Up to this point, we're still in the status quo, with only slight variations on the typical Disney-princess escapade. But once Moana finds Maui, Moana finds itself. Voiced with zeal by Dwayne Johnson, Maui is nearly as incredible as he says he is; if that sounds like a backhanded compliment, bear in mind that he considers himself God's literal gift to mankind. A hulking figure with rippling muscles and ornate tattoos that wander across his skin, Maui is both completely glorious and gloriously vain. In the movie's best song, "You're Welcome," he faux-graciously accepts imaginary praise for his various accomplishments, each of which he's all too eager to tell you about. "What can I say except, 'You're welcome,' for the tides, the sun, the sky," he enthuses to a mystified Moana, his tattoos jitterbugging the entire time. It's the kind of ear-worming, toe-tapping Disney number that makes you want to jump to your feet and applaud, even if you also sort of want to punch its singer in the face.

Maui's braggadocio may seem a curious fit with Moana's earnestness, but they prove to bring out the best in each other. And in terms of narrative, Moana— which is being preceded in theaters by a delightful short called Inner Workings—is perhaps most notable for its frugality. The movie is essentially a modest two-hander, a buddy comedy in which Moana and Maui bicker, bluster, and bond. To be sure, there are a handful of diverting action scenes—an attack by a band of tiny, feral pirates pays homage to Mad Max: Fury Road, while an episode involving a gem-craving crab (Jemaine Clement) provides a robust interlude of escapist derring-do. Mostly, though, Moana is a genuinely heartfelt film about two people learning to embrace one another and accept themselves; in case the point weren't clear enough, the climactic song is titled "Know Who You Are".

That expression is just too adorable
Speaking of songs, Moana's ditties—which were composed by Opetaia Foa'i, Mark Mancina, and a little-known fellow named Lin-Manuel Miranda—don't quite match the transcendent, instant-classic heights of Frozen, but they're strong, with well-crafted melodies and peppy, sing-along choruses. And while the animation isn't as magnificent as the oceanic triumph of Finding Dory, it's nevertheless exquisite in its detail. (The movie was directed by Disney mainstays Ron Clements and John Musker, who helped usher in the studio's Renaissance with The Little Mermaid and Aladdin.) That's especially true of the foamy waves and Moana's curly locks—when she whips her hair around after getting sprayed by the sea, you can see each individual droplet of moisture. (The 3-D, meanwhile, is satisfactory but hardly worth the surcharge.)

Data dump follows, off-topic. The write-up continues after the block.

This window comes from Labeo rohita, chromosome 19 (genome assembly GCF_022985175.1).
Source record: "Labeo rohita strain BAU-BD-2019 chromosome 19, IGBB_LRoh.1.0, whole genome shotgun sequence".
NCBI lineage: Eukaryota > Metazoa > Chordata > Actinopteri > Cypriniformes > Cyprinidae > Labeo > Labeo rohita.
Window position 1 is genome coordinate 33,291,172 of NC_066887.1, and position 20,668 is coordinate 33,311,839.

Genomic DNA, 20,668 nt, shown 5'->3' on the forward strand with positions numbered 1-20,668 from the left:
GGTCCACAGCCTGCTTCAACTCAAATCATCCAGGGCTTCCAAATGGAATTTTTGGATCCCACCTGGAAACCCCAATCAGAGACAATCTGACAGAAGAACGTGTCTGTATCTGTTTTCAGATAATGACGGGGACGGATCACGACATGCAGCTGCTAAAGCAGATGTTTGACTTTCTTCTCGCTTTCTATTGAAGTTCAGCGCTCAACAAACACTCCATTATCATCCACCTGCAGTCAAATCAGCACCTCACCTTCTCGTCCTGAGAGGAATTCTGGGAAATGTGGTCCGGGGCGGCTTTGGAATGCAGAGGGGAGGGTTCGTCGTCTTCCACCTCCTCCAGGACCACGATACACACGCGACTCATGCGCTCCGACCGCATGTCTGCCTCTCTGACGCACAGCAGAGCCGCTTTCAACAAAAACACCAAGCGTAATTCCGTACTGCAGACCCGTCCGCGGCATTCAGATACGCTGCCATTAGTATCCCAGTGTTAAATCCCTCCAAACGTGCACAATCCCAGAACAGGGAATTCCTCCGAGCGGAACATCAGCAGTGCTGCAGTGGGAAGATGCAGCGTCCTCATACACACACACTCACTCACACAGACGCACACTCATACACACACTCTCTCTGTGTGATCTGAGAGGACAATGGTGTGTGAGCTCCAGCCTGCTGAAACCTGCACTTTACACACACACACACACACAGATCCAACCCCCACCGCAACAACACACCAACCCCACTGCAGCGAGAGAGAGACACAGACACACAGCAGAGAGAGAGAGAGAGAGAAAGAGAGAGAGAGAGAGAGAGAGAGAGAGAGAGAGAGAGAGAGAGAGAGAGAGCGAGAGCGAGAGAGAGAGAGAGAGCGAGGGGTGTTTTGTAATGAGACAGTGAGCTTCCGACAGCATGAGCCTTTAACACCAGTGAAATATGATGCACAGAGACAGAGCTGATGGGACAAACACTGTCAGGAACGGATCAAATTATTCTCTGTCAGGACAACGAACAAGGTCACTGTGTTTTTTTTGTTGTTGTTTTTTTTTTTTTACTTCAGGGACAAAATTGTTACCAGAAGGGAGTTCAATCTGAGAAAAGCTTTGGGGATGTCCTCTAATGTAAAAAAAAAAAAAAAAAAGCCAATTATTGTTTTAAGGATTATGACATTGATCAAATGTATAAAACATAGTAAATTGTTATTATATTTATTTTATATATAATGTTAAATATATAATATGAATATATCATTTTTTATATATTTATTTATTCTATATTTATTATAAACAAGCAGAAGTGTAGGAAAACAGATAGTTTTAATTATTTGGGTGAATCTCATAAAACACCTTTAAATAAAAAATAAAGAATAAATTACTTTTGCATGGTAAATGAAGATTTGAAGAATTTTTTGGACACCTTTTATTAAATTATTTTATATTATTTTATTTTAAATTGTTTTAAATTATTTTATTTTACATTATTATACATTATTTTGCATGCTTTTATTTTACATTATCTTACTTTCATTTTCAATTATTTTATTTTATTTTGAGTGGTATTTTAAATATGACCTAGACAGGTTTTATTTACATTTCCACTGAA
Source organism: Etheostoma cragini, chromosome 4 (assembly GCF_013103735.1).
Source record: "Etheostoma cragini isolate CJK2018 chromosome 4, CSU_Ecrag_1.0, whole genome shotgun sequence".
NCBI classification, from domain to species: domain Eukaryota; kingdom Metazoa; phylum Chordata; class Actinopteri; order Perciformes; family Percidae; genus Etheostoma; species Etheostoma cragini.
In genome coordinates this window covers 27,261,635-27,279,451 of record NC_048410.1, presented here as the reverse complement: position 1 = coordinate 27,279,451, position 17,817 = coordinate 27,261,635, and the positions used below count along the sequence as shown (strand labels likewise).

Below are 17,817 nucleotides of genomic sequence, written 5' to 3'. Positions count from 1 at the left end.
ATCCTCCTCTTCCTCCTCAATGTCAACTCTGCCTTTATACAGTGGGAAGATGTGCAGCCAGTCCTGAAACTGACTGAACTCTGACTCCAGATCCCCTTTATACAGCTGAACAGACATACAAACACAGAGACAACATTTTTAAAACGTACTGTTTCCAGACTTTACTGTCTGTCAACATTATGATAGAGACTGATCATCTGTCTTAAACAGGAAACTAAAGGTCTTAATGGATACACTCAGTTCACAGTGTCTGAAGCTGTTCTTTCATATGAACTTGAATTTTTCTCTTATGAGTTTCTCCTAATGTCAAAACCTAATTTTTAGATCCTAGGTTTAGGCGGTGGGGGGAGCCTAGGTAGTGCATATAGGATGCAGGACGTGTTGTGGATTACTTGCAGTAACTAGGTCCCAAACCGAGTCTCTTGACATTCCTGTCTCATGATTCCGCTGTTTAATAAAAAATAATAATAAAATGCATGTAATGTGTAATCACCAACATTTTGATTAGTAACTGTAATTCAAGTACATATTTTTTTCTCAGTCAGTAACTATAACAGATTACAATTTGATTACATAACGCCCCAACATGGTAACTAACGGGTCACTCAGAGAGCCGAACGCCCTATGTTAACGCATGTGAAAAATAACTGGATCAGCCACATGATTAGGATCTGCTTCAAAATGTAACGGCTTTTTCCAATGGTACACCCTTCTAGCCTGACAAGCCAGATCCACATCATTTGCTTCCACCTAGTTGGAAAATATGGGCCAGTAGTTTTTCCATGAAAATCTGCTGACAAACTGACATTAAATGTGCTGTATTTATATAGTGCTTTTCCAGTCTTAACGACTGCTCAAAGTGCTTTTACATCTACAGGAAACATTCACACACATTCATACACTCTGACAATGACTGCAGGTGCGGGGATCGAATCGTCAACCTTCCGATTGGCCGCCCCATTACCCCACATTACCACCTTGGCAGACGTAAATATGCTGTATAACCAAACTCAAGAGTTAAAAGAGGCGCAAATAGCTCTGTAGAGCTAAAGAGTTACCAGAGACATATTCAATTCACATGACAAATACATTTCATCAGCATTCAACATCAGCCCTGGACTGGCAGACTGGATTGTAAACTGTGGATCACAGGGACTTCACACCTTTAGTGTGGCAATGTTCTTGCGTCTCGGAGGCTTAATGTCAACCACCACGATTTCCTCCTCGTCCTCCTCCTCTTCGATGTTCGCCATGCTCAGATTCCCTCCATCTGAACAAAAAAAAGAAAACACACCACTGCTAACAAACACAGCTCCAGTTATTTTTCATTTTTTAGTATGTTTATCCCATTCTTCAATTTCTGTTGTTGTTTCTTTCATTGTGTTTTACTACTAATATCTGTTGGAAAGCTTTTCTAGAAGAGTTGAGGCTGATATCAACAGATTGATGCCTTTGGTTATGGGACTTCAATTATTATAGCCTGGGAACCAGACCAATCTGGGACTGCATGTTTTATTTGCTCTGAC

The hills are alive with the sound of water
For all its charms, Moana falls short of greatness. It has neither the intricate plotting of Zootopia nor the elegiac beauty of Kubo and the Two Strings, while its central villain—a lurching, fiery demon called Te Kā—is bland, lacking the personality or menace of big bads past. (This is partly by design, but while Moana concludes with a gratifyingly strange and lovely anticlimax, it could have used a bit more red-blooded excitement.) Yet the film's shortcomings are relative. Moana may not reach Disney's first tier, but it's also a reminder of what the studio can do. Here is a vibrant, tender, altogether satisfying movie, one that features good music, gorgeous visuals, and, most importantly, richly drawn central characters. When faced with that, what can a critic say except, thank you.